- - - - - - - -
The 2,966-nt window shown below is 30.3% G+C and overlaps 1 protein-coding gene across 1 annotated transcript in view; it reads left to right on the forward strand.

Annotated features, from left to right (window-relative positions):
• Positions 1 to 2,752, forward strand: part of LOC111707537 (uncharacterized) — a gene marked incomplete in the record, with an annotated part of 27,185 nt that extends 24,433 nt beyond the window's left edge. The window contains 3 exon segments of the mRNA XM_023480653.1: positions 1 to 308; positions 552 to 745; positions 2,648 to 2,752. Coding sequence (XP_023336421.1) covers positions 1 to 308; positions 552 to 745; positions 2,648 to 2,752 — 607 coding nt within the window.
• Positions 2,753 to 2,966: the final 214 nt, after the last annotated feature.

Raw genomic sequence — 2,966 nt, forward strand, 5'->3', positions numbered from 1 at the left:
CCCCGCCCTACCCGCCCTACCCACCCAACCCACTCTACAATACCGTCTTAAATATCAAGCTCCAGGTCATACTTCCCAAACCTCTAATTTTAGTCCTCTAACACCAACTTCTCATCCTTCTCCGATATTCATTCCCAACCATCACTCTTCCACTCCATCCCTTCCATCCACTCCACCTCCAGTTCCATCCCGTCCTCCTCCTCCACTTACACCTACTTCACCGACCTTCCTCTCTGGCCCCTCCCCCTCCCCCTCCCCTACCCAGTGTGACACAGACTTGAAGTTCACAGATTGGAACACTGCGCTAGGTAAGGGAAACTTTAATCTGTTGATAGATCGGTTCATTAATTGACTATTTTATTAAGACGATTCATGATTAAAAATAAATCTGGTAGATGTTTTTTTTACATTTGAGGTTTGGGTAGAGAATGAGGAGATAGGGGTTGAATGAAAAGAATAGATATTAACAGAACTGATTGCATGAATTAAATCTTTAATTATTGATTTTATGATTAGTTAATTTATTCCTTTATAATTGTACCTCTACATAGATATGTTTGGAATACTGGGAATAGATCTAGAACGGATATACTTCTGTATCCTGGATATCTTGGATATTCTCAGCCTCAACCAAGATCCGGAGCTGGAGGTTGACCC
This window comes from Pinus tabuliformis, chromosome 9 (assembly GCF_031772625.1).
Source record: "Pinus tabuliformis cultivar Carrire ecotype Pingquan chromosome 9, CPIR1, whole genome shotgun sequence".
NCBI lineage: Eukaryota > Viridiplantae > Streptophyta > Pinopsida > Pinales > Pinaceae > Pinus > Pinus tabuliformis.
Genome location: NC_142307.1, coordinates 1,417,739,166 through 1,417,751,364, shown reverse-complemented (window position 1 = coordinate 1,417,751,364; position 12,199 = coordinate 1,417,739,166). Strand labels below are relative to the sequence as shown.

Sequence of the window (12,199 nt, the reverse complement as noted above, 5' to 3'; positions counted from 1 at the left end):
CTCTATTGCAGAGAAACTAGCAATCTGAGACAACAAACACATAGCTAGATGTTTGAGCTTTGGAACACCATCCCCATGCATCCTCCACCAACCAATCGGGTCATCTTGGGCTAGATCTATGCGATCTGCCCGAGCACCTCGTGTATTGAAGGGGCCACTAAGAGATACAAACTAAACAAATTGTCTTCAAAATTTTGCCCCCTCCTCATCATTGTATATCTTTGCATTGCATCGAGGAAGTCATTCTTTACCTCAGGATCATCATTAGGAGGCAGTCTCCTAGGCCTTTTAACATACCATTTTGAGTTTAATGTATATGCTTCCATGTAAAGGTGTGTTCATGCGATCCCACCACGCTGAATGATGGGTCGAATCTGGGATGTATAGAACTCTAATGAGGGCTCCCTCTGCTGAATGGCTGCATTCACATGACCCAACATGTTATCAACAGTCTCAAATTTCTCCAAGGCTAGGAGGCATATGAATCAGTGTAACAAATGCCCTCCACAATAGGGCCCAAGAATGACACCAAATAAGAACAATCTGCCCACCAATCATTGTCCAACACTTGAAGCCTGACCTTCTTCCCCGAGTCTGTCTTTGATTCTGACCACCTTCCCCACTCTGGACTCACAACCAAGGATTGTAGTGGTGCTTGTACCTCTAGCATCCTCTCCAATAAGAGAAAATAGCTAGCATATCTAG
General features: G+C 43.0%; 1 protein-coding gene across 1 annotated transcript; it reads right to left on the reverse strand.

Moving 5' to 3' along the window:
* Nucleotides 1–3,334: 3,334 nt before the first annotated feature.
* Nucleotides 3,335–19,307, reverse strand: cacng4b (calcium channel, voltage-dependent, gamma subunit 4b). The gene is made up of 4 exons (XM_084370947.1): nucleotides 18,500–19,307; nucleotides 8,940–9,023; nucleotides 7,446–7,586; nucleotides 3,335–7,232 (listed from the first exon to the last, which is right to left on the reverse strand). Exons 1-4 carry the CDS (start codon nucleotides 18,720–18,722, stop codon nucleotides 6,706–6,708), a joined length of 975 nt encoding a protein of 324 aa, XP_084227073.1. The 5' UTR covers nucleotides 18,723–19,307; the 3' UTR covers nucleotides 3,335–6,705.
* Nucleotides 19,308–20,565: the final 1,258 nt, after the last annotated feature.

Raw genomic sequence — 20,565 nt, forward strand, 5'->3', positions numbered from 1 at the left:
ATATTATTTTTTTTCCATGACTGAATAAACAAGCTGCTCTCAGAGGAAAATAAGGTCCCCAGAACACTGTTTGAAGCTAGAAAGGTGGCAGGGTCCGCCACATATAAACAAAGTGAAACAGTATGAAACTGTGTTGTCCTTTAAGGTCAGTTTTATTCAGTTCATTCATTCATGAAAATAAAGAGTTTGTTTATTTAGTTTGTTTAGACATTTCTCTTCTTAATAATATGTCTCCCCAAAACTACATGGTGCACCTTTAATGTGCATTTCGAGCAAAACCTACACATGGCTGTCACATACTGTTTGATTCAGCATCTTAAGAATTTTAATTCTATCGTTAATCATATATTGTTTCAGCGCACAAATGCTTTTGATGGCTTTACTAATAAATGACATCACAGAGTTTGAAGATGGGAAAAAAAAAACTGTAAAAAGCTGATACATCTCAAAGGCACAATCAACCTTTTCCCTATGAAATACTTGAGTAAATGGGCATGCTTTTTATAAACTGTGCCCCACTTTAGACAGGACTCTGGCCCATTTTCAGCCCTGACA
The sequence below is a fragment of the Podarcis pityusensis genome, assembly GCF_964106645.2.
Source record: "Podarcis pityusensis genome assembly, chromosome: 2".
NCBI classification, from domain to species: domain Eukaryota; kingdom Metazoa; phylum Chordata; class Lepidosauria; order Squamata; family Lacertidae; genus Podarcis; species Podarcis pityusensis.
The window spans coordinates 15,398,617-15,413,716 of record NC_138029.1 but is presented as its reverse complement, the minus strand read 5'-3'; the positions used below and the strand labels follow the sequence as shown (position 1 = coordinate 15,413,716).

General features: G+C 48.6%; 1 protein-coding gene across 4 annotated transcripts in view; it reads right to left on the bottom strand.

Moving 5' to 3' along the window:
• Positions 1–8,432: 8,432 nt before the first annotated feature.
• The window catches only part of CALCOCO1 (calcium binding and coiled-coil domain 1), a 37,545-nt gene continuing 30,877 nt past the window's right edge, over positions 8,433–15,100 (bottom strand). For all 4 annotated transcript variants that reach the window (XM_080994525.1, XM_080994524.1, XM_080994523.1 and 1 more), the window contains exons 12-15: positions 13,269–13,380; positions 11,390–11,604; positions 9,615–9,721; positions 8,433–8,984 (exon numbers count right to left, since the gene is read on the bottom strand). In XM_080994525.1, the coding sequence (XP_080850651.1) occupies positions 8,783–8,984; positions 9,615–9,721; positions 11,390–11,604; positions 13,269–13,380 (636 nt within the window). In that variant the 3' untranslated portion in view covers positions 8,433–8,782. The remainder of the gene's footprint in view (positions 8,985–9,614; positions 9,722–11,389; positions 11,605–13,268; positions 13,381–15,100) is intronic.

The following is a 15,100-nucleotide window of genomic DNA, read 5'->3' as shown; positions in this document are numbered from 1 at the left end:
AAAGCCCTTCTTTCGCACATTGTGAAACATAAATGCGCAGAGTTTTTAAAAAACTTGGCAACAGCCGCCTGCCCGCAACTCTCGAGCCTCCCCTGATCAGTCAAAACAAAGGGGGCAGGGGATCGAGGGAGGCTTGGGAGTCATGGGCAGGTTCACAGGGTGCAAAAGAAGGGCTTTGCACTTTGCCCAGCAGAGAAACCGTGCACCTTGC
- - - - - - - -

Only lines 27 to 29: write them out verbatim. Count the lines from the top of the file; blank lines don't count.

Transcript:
• The window catches only part of CALCOCO1 (calcium binding and coiled-coil domain 1), a 37,545-nt gene continuing 30,877 nt past the window's right edge, over positions 8,433–15,100 (bottom strand). For all 4 annotated transcript variants that reach the window (XM_080994525.1, XM_080994524.1, XM_080994523.1 and 1 more), the window contains exons 12-15: positions 13,269–13,380; positions 11,390–11,604; positions 9,615–9,721; positions 8,433–8,984 (exon numbers count right to left, since the gene is read on the bottom strand). In XM_080994525.1, the coding sequence (XP_080850651.1) occupies positions 8,783–8,984; positions 9,615–9,721; positions 11,390–11,604; positions 13,269–13,380 (636 nt within the window). In that variant the 3' untranslated portion in view covers positions 8,433–8,782. The remainder of the gene's footprint in view (positions 8,985–9,614; positions 9,722–11,389; positions 11,605–13,268; positions 13,381–15,100) is intronic.

The following is a 15,100-nucleotide window of genomic DNA, read 5'->3' as shown; positions in this document are numbered from 1 at the left end:
AAAGCCCTTCTTTCGCACATTGTGAAACATAAATGCGCAGAGTTTTTAAAAAACTTGGCAACAGCCGCCTGCCCGCAACTCTCGAGCCTCCCCTGATCAGTCAAAACAAAGGGGGCAGGGGATCGAGGGAGGCTTGGGAGTCATGGGCAGGTTCACAGGGTGCAAAAGAAGGGCTTTGCACTTTGCCCAGCAGAGAAACCGTGCACCTTGC